Maui Nui Trails & Access
Maui Nui, comprised of Maui, Molokaʻi, and Lānaʻi, has an incredible density of reserves and other natural areas to explore via the Nā Ala Hele trails and access system. From the wet, montane forests of Molokaʻi Forest Reserve to the other-worldly slopes of Haleakalā, Maui Nui has an amazing diversity of places to explore.
If you’re preparing for a hike and looking for use and access information on a specific trail, we host that information on the mobile app Outerspatial and in your web browser at the interactive Hawaiʻi Trails portal. The Hawaiʻi Trails portal also includes information for commercial trail vendors.
- Maui Motocross Track Trail Only MMA members can use facilities. Download membership applications and race forms at the website: www.mauimotox.com. Also visit our Off-Highway Vehicles page for more information.
- Haleakalā Bridle Trail: Guided hikes are offered quarterly. For more information, contact Stephanie Franklin at (808) 268-5087.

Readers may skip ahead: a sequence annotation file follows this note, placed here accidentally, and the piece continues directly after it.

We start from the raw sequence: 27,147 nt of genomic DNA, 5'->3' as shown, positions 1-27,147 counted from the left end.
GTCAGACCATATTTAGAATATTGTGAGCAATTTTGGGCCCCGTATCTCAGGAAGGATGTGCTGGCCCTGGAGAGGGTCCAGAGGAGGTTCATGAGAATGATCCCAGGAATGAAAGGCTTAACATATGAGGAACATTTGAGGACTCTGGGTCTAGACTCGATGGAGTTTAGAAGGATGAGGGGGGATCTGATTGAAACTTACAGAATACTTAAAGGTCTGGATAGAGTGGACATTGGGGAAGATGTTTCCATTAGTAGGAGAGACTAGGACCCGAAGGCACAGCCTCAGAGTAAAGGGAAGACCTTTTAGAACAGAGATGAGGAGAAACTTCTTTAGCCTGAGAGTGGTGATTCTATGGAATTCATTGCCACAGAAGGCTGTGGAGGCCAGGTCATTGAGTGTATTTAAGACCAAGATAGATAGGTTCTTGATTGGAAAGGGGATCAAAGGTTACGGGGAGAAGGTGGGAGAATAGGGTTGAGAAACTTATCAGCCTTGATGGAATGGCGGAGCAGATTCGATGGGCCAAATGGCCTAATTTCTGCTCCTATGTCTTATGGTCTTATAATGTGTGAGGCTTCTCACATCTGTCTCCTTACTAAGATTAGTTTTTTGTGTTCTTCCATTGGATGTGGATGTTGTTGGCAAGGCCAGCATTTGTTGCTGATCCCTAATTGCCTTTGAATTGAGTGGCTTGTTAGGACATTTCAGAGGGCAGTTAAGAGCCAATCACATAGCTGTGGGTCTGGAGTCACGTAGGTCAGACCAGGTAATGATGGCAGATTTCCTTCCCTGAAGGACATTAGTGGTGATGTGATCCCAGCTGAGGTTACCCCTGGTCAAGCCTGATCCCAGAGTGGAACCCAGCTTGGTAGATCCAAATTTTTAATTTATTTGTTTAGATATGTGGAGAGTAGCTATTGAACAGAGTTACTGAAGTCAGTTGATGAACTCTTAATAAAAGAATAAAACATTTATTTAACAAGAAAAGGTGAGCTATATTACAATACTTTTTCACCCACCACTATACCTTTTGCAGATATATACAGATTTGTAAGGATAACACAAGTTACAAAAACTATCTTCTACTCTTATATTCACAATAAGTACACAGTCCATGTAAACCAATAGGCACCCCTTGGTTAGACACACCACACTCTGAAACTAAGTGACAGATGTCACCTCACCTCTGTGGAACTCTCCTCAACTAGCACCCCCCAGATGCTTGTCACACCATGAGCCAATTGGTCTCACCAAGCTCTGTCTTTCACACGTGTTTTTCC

Maui Nui Nā Ala Hele Advisory Councils
The Nā Ala Hele Advisory Councils provide advice and assistance to the department in implementing the Nā Ala Hele Program. There are seven councils: a statewide council, and island councils for the islands of Kauaʻi, Oʻahu, Molokaʻi, Lānaʻi, Maui, and Hawaiʻi. Members of the advisory councils are appointed by the department chairperson and represent stakeholder groups including hikers, hunters, bikers, equestrian riders, off-highway vehicles, Hawaiian cultural representatives or practitioners, fishers, environmentalists, affected landowners, or other trail and access advocates.
Meeting documents for the Maui Nui Advisory Councils are posted and archived below. Meeting documents of the other advisory councils can be found on the statewide Nā Ala Hele page or their respective island pages. For more information, contact Nā Ala Hele staff.
Maui Nui Trails
The web map below shows Maui Nui Nā Ala Hele trails, overlaid on public reserve types and with DOFAW campsites. Click on a trail to see basic info and find a link to that trail’s use details on the HawaiiTrails website (hawaiitrails.hawaii.gov). You can find current hazards or closure information on that site. In the map below you can also click on the public reserve area that your trail of choice goes through. If available, we have links to a webpage about that reserve. Based on the reserve type you may need certain permits, which you can learn about at our Permits & Guidelines page. If the web map below does not display property, try opening it fullscreen.